There are other options available to the government. Many of them are problematic from a legal point of view and would likely be challenged in Court. One such option was explained by my economist colleague Paul Krugman in The New York Times in October 2021: Biden Should Ignore the Debt Limit and Mint a $1 Trillion Coin. The Treasury has the right to issue commemorative coins, and in principle it could issue a one-trillion dollar coin, deposit it with the Federal Reserve, and have more money to spend. This is a book-keeping trick that essentially increases the money supply. It has also been suggested that President Biden invoke the 14th Amendment Section 4, which holds that "the validity of the public debt of the United States, authorized by law, ..., shall not be questioned." Whether the (conservative) US Supreme Court would back up invoking the 14th Amendment would remain to be seen, and many observers think it unlikely that the Supreme Court would overturn the debt ceiling by way of the 14th Amendment.

‘Issuing consols instead of bonds would prevent the debt ceiling from rising while continuing to raise funds to pay the government's bills.’

I have argued above a point of view that largely follows the analysis of Cornell Law professor Michael Dorn. He argued that in the dire circumstances faced by President Biden, the least bad option is to violate the debt ceiling by continuing to borrow money, because this is not completely inventing new legislative policy. And within that context, there is actually one financial instrument that would be legal to use and which solves the financing problem without raising the nominal debt level. It involves issuing a type of perpetual bond known as a consol, which pays interest but never matures. Technically, issuing such a bond would not add to the federal debt level because these types of bonds have no redeemable face value, so there is no liability in the future. The continuous interest payments are a budget expense just like any other spending program obligation and interest payments. This approach is a backdoor, but it appears to be perfectly legal, and would allow the United States to meet all its obligations.

When financial sanity returns to Washington, DC, a future government could even decide to buy back consols, or replace them with conventional bonds. This is in fact what Great Britain did in 2015: UK bonds that financed first world war to be redeemed 100 years later.

The debt ceiling is nonsensical. Legislatures that authorize spending cannot then prevent financing of this spending. The debt ceiling should be abolished, although this is unlikely going to happen in the current political landscape in the United States. Fiscal restraint must come from the will of elected leaders to balance their budgets, and ultimately voters have to hold their elected leaders accountable for either excessive profligacy or excessive austerity.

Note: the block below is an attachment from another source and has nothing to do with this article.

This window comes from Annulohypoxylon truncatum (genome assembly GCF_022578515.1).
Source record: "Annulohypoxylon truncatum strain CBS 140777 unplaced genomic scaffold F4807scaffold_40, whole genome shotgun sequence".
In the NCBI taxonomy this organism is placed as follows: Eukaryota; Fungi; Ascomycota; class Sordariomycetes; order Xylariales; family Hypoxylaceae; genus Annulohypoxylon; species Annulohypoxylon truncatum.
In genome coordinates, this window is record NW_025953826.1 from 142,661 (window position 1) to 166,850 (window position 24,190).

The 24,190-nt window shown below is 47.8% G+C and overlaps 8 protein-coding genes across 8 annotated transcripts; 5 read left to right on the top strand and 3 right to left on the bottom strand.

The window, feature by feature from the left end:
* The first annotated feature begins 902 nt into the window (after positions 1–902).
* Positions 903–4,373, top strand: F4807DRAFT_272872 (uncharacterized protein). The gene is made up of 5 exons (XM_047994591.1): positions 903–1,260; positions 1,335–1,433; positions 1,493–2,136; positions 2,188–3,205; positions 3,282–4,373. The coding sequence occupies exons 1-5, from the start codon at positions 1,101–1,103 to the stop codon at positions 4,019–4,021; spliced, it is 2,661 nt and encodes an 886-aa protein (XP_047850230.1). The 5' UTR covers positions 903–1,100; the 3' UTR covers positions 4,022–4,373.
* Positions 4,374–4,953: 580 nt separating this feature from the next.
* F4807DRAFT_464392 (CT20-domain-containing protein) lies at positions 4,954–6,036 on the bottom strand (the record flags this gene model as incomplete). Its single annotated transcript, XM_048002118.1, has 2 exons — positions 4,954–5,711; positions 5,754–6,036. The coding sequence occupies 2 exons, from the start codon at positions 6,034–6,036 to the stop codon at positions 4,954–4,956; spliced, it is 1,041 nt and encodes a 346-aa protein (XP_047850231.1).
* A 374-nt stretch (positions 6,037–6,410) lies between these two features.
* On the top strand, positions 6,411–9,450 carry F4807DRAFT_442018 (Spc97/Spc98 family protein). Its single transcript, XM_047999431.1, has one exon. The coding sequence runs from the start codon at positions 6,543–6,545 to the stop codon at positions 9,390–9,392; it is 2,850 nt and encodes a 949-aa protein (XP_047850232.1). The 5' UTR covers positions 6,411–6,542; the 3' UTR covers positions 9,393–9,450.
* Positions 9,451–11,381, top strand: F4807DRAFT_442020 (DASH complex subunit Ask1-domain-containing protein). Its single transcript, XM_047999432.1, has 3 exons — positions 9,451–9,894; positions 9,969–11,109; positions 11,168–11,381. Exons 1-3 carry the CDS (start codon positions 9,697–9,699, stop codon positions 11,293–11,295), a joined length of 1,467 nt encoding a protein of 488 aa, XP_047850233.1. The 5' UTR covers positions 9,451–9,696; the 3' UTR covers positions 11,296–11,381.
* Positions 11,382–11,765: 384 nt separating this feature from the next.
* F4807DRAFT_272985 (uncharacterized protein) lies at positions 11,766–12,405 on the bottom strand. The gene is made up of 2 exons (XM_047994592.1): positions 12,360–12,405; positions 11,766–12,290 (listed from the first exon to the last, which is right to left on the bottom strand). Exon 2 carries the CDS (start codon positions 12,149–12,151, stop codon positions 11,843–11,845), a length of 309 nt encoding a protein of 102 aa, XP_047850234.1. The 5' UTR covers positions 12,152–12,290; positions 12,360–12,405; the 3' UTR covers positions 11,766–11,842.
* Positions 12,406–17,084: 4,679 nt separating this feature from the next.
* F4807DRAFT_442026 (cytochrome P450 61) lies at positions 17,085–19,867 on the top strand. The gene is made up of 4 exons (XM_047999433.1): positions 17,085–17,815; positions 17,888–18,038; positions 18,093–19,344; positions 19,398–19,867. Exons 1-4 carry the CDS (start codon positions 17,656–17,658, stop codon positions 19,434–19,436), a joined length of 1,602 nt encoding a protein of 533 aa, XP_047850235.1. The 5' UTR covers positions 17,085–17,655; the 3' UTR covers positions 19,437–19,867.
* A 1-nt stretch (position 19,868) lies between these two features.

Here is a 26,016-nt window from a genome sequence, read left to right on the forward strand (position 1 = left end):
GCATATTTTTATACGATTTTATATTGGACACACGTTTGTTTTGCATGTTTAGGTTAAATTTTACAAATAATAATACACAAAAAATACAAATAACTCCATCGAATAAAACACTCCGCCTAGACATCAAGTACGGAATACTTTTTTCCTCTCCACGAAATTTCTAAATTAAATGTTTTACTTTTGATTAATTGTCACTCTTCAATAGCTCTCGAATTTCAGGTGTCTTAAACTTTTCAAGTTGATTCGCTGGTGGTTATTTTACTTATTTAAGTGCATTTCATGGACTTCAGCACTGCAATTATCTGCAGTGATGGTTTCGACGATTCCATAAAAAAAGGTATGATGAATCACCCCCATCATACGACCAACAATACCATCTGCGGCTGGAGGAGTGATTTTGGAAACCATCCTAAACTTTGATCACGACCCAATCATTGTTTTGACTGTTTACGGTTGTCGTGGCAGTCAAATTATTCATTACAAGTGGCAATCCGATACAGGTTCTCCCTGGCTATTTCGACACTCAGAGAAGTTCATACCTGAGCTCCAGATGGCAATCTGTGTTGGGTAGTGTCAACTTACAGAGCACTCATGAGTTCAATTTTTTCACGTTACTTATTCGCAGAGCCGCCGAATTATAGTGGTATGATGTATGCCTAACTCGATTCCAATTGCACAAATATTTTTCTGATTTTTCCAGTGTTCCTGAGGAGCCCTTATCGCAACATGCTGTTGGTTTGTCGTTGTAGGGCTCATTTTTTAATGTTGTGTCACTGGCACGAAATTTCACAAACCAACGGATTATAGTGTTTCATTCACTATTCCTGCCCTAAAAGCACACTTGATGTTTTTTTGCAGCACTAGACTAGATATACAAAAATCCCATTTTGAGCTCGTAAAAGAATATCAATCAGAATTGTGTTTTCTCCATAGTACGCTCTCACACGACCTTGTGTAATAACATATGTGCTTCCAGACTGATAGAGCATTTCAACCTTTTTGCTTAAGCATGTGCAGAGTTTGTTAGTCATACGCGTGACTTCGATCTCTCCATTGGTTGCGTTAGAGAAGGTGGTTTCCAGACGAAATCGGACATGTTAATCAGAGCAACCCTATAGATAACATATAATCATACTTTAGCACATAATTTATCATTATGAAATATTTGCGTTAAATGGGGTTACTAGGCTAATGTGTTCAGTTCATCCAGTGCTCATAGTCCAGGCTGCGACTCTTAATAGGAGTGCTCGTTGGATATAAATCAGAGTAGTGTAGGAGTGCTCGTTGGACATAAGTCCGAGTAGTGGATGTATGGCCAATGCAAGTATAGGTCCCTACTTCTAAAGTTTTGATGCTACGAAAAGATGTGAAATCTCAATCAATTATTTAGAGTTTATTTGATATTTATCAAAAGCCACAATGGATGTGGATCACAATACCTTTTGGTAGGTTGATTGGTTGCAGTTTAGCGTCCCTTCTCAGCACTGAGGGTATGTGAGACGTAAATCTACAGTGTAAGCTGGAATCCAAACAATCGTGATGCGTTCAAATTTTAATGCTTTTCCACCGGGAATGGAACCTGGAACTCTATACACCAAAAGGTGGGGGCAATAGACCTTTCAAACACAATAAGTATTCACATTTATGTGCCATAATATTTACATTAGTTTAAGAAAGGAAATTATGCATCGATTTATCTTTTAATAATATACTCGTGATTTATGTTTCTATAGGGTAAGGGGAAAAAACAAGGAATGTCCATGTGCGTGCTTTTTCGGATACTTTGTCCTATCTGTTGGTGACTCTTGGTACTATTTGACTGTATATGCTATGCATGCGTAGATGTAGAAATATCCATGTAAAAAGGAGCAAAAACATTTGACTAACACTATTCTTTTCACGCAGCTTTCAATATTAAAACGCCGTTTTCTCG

There is ample room to fix the United States' mild economic debt problem. The US tax-to-GDP ratio is well below the OECD average. The United States does not have a value-added tax (VAT), unlike all other OECD countries. Dealing with a country's debt problem involves looking carefully at both revenues and expenditures. Brinkmanship that walks the United States dangerously close to the "fiscal cliff" appears inexcusably reckless and puerile. Fiscal compromises are possible, but for these to happen, an attitude change is required that embraces negotiation, give-and-take, and common cause—something that is increasingly difficult to find among politicians in today's hyper-partisan US Congress.

Update May 28, 2023

It appears that the two parties managed to squeeze out a last-minute deal to avoid Amargeddon, as The Economist put it. It still has to pass through Congress. Stock markets had largely anticipated such an outcome, as prices had barely moved in response to the looming disaster. Yet, relief is only temporary as the deal only has a two-year time window. The debt ceiling will be back on the agenda soon enough, and that remains a worry for the United States, its neighbours, and the world economy. The debt ceiling will remain a ticking time bomb until is is defused permanently. While today compromise is to be welcomed, compromise today is no guarantee that in the future brinkmanship will push the United States over the edge of the cliff. Better, then, to fix the problem of the debt trap once and for all.

Further Readings:
Posted on Sunday, May 21, 2023 at 16:45 — #US | #Economics
Updated on Sunday, May 28, 2023
© 2024  Prof. Werner Antweiler, University of British Columbia.
[Sauder School of Business] [The University of British Columbia]